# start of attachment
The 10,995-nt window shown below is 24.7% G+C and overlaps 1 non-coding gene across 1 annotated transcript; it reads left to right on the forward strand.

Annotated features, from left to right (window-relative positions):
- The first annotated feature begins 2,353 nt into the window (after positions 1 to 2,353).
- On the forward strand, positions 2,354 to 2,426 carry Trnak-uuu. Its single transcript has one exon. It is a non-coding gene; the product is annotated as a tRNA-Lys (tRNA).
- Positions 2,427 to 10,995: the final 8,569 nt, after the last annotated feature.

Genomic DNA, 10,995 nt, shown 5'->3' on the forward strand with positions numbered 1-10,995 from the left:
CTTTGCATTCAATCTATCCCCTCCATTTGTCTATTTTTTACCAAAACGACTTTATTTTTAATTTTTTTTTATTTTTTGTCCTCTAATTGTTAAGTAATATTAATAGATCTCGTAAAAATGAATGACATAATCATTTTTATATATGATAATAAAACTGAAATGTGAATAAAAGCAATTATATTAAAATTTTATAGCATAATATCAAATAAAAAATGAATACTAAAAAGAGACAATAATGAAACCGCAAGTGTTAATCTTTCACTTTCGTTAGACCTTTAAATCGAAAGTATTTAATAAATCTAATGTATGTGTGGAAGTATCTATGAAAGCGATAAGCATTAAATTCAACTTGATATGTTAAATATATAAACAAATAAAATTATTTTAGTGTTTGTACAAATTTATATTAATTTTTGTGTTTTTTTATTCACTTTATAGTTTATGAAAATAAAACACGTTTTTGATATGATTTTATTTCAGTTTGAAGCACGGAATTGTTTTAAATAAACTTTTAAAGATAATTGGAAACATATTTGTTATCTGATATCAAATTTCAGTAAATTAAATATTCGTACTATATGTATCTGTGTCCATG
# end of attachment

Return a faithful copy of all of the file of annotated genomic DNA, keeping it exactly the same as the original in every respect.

The 10,995-nt window shown below is 24.7% G+C and overlaps 1 non-coding gene across 1 annotated transcript; it reads left to right on the forward strand.

Annotated features, from left to right (window-relative positions):
- The first annotated feature begins 2,353 nt into the window (after positions 1 to 2,353).
- On the forward strand, positions 2,354 to 2,426 carry Trnak-uuu. Its single transcript has one exon. It is a non-coding gene; the product is annotated as a tRNA-Lys (tRNA).
- Positions 2,427 to 10,995: the final 8,569 nt, after the last annotated feature.

Genomic DNA, 10,995 nt, shown 5'->3' on the forward strand with positions numbered 1-10,995 from the left:
CTTTGCATTCAATCTATCCCCTCCATTTGTCTATTTTTTACCAAAACGACTTTATTTTTAATTTTTTTTTATTTTTTGTCCTCTAATTGTTAAGTAATATTAATAGATCTCGTAAAAATGAATGACATAATCATTTTTATATATGATAATAAAACTGAAATGTGAATAAAAGCAATTATATTAAAATTTTATAGCATAATATCAAATAAAAAATGAATACTAAAAAGAGACAATAATGAAACCGCAAGTGTTAATCTTTCACTTTCGTTAGACCTTTAAATCGAAAGTATTTAATAAATCTAATGTATGTGTGGAAGTATCTATGAAAGCGATAAGCATTAAATTCAACTTGATATGTTAAATATATAAACAAATAAAATTATTTTAGTGTTTGTACAAATTTATATTAATTTTTGTGTTTTTTTATTCACTTTATAGTTTATGAAAATAAAACACGTTTTTGATATGATTTTATTTCAGTTTGAAGCACGGAATTGTTTTAAATAAACTTTTAAAGATAATTGGAAACATATTTGTTATCTGATATCAAATTTCAGTAAATTAAATATTCGTACTATATGTATCTGTGTCCATG